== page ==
Exxon Mobil stock rises again after J.P. Morgan analyst turns bullish for the first time in 7 years

Exxon Mobil stock rises again after J.P. Morgan analyst turns bullish for the first time in 7 years

Shares of Exxon Mobil Corp. rose Wednesday, putting them on track for the longest win streak in 16 months, after J.P. Morgan analyst Phil Gresh turned bullish on the oil giant for the first time, citing an improved financial outlook and more reasonable valuation.

The stock

climbed 1.3% in premarket trading. It has run up 16.2% over the past seven sessions, to close Tuesday at a seven-month high. An eighth-straight gain would be the longest such streak since the eight-day stretch ending Sept. 10, 2019.

“For the first time in seven years of covering integrated oils since the peak of the sector in 2014, we are upgrading [Exxon Mobil] to overweight,” Gresh wrote in a note to clients.

Gresh upgraded the stock from neutral, and he also boosted his price target to $56 from $50.

He said there were many reasons not to recommend buying Exxon Mobil’s stock in the past, starting with “full valuation” in the 2014-2016 period to a “lack of capital discipline” in 2017-2019 and a “lack of defense” during the industry downturn caused by the COVID-19 pandemic.

“As we sit here today, we think that the bar is materially lower, execution might finally be turning a corner, 2021 consensus is too low (even at $50/bbl. Brent), the >7% dividend yield is more secure and valuation is more reasonable,” Gresh wrote. “Perhaps most importantly, we think that capital discipline is improving, with the [$20 billion to $25 billion] capex budget a self-imposed step required to preserve the dividend and balance sheet.”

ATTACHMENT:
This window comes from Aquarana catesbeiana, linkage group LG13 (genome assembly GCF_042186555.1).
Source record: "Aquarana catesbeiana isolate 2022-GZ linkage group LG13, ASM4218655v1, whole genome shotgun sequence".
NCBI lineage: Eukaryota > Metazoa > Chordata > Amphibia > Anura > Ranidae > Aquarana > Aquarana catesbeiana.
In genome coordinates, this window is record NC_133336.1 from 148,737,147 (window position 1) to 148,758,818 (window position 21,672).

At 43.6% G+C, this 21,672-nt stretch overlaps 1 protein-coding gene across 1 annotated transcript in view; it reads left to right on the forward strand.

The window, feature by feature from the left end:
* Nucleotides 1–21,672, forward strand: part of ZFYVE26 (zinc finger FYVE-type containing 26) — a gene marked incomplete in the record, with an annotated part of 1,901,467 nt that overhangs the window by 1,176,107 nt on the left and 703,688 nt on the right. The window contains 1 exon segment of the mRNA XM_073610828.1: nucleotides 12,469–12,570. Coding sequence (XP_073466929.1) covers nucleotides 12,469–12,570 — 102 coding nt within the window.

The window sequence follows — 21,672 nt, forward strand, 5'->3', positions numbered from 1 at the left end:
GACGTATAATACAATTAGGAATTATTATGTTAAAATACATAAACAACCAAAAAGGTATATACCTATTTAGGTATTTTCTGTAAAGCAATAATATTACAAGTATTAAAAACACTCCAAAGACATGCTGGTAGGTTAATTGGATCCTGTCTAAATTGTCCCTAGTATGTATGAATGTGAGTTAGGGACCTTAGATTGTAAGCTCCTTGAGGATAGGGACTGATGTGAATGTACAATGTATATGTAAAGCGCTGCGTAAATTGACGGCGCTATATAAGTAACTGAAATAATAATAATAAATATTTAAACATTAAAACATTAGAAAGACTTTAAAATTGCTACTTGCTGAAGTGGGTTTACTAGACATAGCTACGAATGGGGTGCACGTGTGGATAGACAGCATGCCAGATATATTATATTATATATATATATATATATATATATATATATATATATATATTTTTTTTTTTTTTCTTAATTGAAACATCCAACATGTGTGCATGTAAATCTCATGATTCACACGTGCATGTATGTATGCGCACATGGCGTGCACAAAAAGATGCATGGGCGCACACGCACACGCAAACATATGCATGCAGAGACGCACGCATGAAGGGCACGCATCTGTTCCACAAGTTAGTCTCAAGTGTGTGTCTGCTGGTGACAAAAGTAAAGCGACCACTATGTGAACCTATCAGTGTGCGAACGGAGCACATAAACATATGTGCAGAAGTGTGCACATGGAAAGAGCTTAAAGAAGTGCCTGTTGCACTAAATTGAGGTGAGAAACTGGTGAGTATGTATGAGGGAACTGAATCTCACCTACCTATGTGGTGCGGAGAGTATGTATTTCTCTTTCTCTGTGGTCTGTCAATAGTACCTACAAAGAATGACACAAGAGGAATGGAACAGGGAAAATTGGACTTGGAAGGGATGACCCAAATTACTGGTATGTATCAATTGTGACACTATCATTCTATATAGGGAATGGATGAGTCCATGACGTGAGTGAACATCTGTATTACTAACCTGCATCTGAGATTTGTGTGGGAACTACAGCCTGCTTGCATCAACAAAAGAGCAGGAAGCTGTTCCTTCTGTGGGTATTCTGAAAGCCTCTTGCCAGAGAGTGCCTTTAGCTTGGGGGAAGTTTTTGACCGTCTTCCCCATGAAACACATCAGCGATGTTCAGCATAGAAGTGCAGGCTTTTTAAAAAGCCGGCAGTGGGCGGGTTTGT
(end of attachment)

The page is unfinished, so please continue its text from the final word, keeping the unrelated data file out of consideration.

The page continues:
No less than three analysts have now upgraded Exxon Mobil this week, according to FactSet. Bulls remain a minority on Wall Street, however. Nine of the 27 analysts surveyed by FactSet rate Exxon Mobil the equivalent of buy, while 15 rate it a hold and three rate it a sell.

Based on the percentage of analysts with buy ratings, Gresh said Exxon Mobil has the worst sentiment the global oil majors, and remains near the low-end of its historical range.

The stock’s recent rally comes after the stock plunged 40.9% in 2020, while the SPDR Energy Select Sector exchange-traded fund

tumbled 36.9% and the S&P 500 index

rose 16.3%.

Since Aug. 31, when it was booted from the Dow Jones Industrial Average
Exxon Mobil’s stock has climbed 19.9%, while Chevron Corp. shares
which remain in the Dow, has gained 11.2%.

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